Flavanols and procyanidins isolated from cocoa have been reported to possess multiple activities potentially relevant to oxidant defenses, vascular function, and immune function. In a combination of in vivo and in vitro studies, we and others have observed that cocoa can be an anti-inflammatory modulator and that compounds in cocoa are capable of modulating eicosanoid production, platelet aggregation, and the pool size of nitric oxide. The present study extends these findings by examining the in vitro effects of cocoa procyanidins on polymorphonuclear cells (PMNs). PMNs, part of the innate arm of the immune system, represent 50-60% of the total peripheral white blood cells and are the first cells to be recruited to the sites of inflammation or injury secondary to bacterial infections. Herein, we demonstrate that certain flavanols and procyanidins isolated from cocoa can moderate a subset of signaling pathways derived from lipopolysaccharide (LPS) stimulation of PMNs, mainly, PMN oxidative bursts and activation markers, and they can influence select apoptosis mechanisms. We hypothesize that flavanols and procyanidins can decrease the impact of LPS on the N-formyl-Met-Leu-Phe-primed PMN ability to generate reactive oxygen species by partially interfering in activation of the mitogen-activated protein kinase pathway.
Aim: Ursodeoxycholic acid (UDCA) treatment reduces IgM serum levels in patients with primary biliary cirrhosis (PBC) without affecting serum antimitochondrial antibody (AMA) titers. We previously reported that PBC-associated hyper-IgM is secondary to a disease-specific hyperproduction following bacterial stimulation by B cells. Methods: We isolated peripheral blood mononuclear cells (PBMC) from patients with PBC and controls and evaluated whether bacterial CpG challenge in the presence of UDCA at concentrations consistent with those achieved in treated patients led to changes in total IgM, IgG-AMA, and IgM-AMA production. Further, p65 phosphorylation and CD38 cell expression were analyzed as measures of activation of the NF-kB signaling pathway and B cell subsets, respectively. Results: UDCA significantly reduced CpG-induced total IgM and IgM-AMA production, but had no impact on IgG-AMA production. UDCA also significantly reduced the activation ofnaïve and IgM memory, but not IgG memory, B cells, as represented by CD38 expression levels. Further, p65 phosphorylation was significantly reduced in the presence of UDCA. Conclusion: UDCA reduces total and IgM-AMA production in PBMC from patients with PBC by downregulating B cell activation and NF-kB signaling. These data ultimately suggest novel mechanisms of action for UDCA in chronic autoimmune cholestasis.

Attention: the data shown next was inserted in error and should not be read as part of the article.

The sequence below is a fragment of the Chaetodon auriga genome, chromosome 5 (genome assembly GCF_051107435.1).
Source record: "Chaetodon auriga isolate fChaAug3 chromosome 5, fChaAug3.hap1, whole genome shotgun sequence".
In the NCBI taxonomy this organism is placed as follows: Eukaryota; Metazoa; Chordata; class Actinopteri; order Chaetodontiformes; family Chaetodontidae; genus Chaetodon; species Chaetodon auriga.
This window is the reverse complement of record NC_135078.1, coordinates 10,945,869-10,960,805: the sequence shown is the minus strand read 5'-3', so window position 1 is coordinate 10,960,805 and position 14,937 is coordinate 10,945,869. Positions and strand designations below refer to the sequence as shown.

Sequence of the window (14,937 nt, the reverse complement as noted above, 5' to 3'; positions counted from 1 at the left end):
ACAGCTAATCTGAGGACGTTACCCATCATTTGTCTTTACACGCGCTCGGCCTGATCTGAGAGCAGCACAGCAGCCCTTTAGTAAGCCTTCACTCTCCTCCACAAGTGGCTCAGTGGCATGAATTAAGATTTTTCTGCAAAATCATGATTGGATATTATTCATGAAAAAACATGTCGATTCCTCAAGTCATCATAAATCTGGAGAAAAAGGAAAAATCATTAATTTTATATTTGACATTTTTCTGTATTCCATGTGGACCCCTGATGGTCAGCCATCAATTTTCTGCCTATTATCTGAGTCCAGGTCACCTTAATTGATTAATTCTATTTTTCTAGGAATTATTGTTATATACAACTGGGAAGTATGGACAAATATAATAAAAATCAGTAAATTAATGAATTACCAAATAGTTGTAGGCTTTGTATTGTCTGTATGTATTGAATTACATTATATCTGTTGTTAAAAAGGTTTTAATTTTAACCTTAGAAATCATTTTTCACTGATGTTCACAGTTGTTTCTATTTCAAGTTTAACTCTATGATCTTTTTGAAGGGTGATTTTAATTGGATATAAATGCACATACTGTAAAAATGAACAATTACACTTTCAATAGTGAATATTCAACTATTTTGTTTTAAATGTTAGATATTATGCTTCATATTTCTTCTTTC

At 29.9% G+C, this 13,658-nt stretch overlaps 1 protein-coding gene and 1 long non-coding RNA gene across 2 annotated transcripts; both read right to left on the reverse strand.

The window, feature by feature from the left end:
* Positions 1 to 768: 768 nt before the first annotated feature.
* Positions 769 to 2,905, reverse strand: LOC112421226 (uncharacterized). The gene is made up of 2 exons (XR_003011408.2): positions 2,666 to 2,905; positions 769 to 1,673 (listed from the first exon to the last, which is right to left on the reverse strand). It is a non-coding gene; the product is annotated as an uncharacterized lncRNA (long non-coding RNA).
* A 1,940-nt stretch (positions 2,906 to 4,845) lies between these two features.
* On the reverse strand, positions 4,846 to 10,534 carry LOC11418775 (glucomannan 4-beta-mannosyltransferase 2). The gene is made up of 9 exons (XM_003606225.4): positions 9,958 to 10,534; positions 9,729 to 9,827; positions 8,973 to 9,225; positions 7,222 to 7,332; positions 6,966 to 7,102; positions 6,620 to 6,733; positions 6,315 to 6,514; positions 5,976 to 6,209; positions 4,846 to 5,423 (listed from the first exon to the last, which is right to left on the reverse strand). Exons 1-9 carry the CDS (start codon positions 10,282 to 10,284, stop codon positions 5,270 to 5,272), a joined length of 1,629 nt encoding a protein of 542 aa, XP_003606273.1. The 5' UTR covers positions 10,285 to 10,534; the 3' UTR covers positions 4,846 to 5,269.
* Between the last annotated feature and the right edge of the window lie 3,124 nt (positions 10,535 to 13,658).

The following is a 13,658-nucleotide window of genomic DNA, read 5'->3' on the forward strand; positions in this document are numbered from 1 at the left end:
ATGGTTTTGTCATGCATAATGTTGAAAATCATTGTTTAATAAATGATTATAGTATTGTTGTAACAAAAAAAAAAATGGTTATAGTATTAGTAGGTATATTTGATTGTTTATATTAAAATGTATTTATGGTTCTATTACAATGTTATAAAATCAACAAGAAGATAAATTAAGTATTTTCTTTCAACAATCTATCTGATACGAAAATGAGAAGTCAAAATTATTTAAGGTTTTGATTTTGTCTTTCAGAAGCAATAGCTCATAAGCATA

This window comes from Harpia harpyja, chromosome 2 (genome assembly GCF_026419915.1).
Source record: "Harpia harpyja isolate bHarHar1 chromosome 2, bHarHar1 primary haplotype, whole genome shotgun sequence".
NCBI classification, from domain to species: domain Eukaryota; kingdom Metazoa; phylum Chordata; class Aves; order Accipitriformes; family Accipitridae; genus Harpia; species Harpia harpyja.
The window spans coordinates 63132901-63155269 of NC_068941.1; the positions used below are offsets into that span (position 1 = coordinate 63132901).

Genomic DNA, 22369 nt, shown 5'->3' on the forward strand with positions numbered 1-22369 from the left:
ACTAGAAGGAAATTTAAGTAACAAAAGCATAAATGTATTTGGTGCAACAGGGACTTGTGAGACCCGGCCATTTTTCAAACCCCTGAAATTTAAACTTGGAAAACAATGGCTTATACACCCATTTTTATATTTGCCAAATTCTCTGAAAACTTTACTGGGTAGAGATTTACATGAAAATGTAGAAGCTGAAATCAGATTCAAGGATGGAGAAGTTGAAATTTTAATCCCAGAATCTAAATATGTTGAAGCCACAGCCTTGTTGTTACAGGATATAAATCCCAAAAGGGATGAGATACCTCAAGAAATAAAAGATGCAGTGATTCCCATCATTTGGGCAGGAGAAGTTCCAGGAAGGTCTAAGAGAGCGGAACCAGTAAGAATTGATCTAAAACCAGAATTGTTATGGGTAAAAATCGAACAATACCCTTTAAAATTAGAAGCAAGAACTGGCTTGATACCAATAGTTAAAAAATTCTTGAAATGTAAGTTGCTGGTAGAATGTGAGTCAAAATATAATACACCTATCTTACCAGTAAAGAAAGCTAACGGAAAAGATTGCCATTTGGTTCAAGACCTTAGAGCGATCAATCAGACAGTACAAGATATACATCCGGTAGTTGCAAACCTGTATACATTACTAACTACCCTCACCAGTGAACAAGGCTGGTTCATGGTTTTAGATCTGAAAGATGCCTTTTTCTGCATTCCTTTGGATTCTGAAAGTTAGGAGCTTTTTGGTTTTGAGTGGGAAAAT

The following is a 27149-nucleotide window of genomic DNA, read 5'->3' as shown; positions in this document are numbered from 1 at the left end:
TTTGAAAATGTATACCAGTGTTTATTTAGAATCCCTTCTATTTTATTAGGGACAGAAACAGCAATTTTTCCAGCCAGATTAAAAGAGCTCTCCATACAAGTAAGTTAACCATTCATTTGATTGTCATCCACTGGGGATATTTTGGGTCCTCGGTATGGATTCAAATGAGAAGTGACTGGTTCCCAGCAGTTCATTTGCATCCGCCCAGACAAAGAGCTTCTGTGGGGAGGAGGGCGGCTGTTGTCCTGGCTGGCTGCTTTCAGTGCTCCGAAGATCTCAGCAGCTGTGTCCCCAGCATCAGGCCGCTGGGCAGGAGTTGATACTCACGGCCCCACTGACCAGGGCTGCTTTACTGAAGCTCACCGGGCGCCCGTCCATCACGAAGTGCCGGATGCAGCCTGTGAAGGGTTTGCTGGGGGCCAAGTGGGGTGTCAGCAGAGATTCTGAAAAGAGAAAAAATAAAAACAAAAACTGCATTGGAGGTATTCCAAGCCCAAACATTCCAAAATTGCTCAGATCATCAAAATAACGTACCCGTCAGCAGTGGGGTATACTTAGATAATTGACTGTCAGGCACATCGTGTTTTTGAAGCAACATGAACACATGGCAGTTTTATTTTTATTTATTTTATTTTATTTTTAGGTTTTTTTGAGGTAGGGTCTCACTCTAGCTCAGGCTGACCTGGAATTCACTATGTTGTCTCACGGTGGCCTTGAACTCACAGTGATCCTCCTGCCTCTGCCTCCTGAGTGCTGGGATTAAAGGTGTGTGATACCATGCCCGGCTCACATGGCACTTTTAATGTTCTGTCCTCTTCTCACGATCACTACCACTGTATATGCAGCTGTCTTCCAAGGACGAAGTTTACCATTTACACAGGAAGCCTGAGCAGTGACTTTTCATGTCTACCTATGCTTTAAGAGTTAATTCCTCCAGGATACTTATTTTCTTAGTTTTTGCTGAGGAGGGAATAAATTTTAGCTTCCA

Interleukin-2 (IL-2) receptor alpha knockout (IL-2Ralpha(-/-)) mice have a deficiency of CD25 and a corresponding functional defect in T regulatory cells (Tregs). These mice spontaneously develop portal inflammation with biliary ductular damage and colitis with features similar to human inflammatory bowel disease with T cell infiltrates in both the liver and colon. In humans, inflammatory bowel disease may be accompanied by primary sclerosing cholangitis (PSC), but seldom primary biliary cirrhosis (PBC). We hypothesized that the effector mechanism responsible for T cell infiltrates would differ for colon versus liver. To address this thesis, we developed three colonies of double-knockout mice including IL-2Ralpha(-/-) CD4(-/-), IL-2Ralpha(-/-) CD8(-/-), and IL-2Ralpha(-/-) T cell receptor (TCR)-beta(-/-). Tissue immunopathology, body weight, and serum levels of cytokines, immunoglobulins, and anti-mitochondrial antibodies (AMA) were assayed at 3 months of age. Relative to IL-2Ralpha(-/-) mice, IL-2Ralpha(-/-) CD4(-/-) mice had increased biliary ductular damage but reduced inflammation in the colon. In contrast, IL-2Ralpha(-/-) CD8(-/-) mice had increased colon inflammation but markedly attenuated biliary ductular damage. Both IL-2Ralpha(-/-) CD4(-/-) and IL-2Ralpha(-/-) CD8(-/-) mice demonstrated elevated serum levels of tumor necrosis factor alpha (TNF-alpha), interferon gamma (IFN-gamma), interleukin-12p40 (IL-12p40), and interleukin-2 (IL-2) compared with C57BL/6J controls, but only IL-2Ralpha(-/-) CD8(-/-) mice had increased serum levels of immunoglobulin A (IgA), AMA and interleukin-17 (IL-17). Finally, and of importance, IL-2Ralpha(-/-) TCR-beta(-/-) mice had abrogation of liver and colon pathological conditions and lacked AMA. In conclusion, on loss of Treg function in mice, CD8 T cells mediate biliary ductular damage whereas CD4 T cells mediate induction of colon-specific autoimmunity.
Mice that express a dominant-negative form of transforming growth factor-beta receptor restricted to T cells (dnTGF-betaRII) develop antimitochondrial antibodies and liver inflammation similar to human primary biliary cirrhosis.
It has been pointed out that obesity is a risk factor for, and is involved in the exacerbation of asthma. Mounting evidence about adipose tissue-derived proteins (adipokines) gave rise to the current understanding of obesity as a systemic inflammatory disorder. In this review, we summarized the involvement of leptin, focusing on eosinophil functions. Several studies have indicated that leptin can restrain eosinophil apoptosis, enhance migration, increase adhesion molecules and induce cytokine production. Since leptin also acts on a variety of immune cells related to allergic response, increased leptin in obese individuals potentially explains the mechanism by which obesity leads to an exacerbation of asthma. Further studies targeting adipokines will delineate the association between obesity and eosinophil-associated diseases.
To reveal the site of IgM production in primary biliary cirrhosis (PBC), we performed immunohistochemical analysis on spleens collected from the patients with PBC.